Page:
Asthma in your child should not prevent you from planning a family vacation or letting your child take part in camping or holidays with friends. With good preparation and communication, you and your child can enjoy the holiday.
Before you travel, make sure your child's asthma condition is well controlled. If you have just relapsed, check with your doctor. Your child may need a change in medication or consult a doctor before traveling.
What you need to prepare before the holidays with children
When preparing items, make sure to bring fast-acting medicines (rescue or fast-acting medicine) and long-term control drugs. Make sure the medicine is easy to reach. If you travel by plane, make sure to carry it in a carry-on bag and carry it in the cabin, so that the medicines remain with you whenever your child needs them, even if your luggage is lost.
2 . Peak flow meter
You can also bring a peak flow meter if your child uses it. Also bring health insurance cards and information, as well as asthma action plans for medication lists, dosage information, doctor's telephone numbers.
3. Doctor's letter
If you travel abroad, bring a letter from your doctor describing your child's diagnosis, medication, and equipment. This can help you through security or airport customs. Ask for generic names of drugs, to anticipate if drugs have other names in a country.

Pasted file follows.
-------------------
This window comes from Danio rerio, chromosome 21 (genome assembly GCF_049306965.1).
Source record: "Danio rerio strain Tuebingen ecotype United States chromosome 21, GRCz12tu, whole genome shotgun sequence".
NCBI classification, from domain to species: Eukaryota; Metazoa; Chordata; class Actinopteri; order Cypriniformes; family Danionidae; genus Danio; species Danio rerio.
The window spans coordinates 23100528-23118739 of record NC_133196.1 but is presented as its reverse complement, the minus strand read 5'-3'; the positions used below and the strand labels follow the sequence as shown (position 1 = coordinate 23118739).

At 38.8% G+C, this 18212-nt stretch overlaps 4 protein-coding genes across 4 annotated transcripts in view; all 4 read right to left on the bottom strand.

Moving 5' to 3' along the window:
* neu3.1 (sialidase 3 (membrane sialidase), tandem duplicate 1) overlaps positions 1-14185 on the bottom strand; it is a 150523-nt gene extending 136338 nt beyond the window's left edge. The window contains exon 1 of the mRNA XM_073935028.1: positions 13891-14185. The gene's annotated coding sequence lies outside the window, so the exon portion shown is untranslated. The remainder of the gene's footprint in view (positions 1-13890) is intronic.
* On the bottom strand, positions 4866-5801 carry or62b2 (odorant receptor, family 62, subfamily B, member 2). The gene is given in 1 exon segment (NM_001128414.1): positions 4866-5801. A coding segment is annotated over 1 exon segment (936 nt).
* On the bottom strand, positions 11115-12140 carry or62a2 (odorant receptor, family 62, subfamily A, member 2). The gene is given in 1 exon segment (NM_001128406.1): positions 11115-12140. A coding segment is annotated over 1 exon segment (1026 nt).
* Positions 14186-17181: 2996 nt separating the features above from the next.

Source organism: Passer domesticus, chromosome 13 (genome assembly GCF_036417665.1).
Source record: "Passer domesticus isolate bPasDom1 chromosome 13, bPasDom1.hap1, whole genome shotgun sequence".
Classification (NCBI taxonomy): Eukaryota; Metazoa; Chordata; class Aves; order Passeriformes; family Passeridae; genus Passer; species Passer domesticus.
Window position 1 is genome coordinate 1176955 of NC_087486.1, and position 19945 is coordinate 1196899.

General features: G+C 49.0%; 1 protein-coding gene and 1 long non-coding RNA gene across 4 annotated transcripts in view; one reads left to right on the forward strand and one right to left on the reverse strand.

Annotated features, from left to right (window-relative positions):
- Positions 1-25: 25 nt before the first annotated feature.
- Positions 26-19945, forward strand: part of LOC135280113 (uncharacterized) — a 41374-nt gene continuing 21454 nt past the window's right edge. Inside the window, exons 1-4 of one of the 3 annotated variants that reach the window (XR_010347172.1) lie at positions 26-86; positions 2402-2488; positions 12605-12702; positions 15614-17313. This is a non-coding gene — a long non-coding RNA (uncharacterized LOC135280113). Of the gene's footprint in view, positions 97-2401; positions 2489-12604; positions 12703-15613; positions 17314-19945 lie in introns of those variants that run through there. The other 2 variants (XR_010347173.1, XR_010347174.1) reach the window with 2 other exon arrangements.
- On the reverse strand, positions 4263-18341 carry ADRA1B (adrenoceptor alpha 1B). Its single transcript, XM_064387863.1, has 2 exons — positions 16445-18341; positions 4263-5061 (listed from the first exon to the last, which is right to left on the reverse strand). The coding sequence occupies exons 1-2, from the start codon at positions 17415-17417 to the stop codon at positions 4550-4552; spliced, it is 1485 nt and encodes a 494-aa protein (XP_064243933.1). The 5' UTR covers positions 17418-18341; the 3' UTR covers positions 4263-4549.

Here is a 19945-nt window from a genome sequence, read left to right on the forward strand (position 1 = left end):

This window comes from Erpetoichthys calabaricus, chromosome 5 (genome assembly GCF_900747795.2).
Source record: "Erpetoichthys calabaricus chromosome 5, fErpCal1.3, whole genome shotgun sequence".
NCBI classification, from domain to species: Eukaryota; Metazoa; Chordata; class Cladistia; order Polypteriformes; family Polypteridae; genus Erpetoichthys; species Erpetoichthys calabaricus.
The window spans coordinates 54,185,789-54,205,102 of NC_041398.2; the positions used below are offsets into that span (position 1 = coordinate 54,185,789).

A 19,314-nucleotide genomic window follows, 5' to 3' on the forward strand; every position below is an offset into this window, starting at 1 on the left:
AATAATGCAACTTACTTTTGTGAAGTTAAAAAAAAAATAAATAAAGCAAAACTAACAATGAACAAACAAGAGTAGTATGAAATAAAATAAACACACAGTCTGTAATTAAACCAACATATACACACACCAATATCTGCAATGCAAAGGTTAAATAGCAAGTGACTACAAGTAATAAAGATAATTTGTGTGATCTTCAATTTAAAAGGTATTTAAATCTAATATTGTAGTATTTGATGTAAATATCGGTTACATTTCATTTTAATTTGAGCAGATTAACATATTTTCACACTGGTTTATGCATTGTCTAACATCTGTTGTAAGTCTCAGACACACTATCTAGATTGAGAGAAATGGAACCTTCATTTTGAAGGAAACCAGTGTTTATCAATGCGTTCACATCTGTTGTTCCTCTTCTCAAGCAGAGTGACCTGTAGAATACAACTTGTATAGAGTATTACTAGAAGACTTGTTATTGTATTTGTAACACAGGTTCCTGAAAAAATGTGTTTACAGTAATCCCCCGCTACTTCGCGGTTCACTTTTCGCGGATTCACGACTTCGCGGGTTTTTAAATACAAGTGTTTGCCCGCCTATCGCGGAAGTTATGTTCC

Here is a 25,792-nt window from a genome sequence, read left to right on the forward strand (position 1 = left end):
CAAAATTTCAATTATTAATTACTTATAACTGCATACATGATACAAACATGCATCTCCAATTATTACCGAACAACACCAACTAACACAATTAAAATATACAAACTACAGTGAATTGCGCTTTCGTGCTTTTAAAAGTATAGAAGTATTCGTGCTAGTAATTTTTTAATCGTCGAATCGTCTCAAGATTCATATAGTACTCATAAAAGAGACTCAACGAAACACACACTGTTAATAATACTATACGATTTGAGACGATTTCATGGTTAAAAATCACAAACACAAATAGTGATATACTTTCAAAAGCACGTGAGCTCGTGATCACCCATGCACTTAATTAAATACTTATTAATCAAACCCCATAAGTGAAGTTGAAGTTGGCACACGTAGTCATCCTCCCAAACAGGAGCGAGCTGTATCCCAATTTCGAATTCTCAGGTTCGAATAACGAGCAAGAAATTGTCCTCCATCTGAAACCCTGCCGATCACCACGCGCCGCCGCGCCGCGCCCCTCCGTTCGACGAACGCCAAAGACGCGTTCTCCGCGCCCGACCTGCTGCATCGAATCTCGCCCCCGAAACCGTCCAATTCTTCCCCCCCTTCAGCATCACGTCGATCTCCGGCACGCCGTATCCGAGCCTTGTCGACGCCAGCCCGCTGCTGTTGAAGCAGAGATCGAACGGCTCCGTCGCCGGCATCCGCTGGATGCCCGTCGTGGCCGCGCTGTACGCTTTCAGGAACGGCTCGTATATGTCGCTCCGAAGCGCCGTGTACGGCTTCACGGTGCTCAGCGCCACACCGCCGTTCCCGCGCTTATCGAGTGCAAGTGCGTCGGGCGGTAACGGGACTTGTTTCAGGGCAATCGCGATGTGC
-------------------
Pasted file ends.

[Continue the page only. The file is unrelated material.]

If your child uses a nebulizer, you might be able to buy the portable version. Many portable nebulizers can be attached to the cigarette lighter in the car. If you travel abroad, make sure you bring the necessary adapters.
If you travel by car
Buses, trains and cars may have the same allergens in your home, including dust mites and molds trapped on the sofa or ventilation system. There's not much you can do with a bus or train, but if you travel by car, turn on the air conditioner with the window open for about 10 minutes. This can reduce mold and dust mites in the car. If pollen or pollution levels affect your child's asthma, close the window and turn on the AC.
If you travel by plane
The air quality on the plane can affect your child's asthma. Smoking has been banned on all commercial flights, but not on charter flights. If you travel by charter plane, ask about smoking regulations and request a seat in the non-smoking section. The air on the plane is very dry, give your child plenty of drink while on the plane. Many airlines allow the use of nebulizers (except when taking off and landing), but check first. Nebulizers are usually not included in emergency equipment because of their large size. But inhalers can be used as a substitute for nebulizers in dealing with asthma and are easier to carry when traveling.
Your child's asthma triggers will determine what you need to do to prevent an asthma attack where you will stay during your vacation. If cider or air pollution is the trigger, you can plan a trip in a season where the amount of pollen and smoke haze is lower.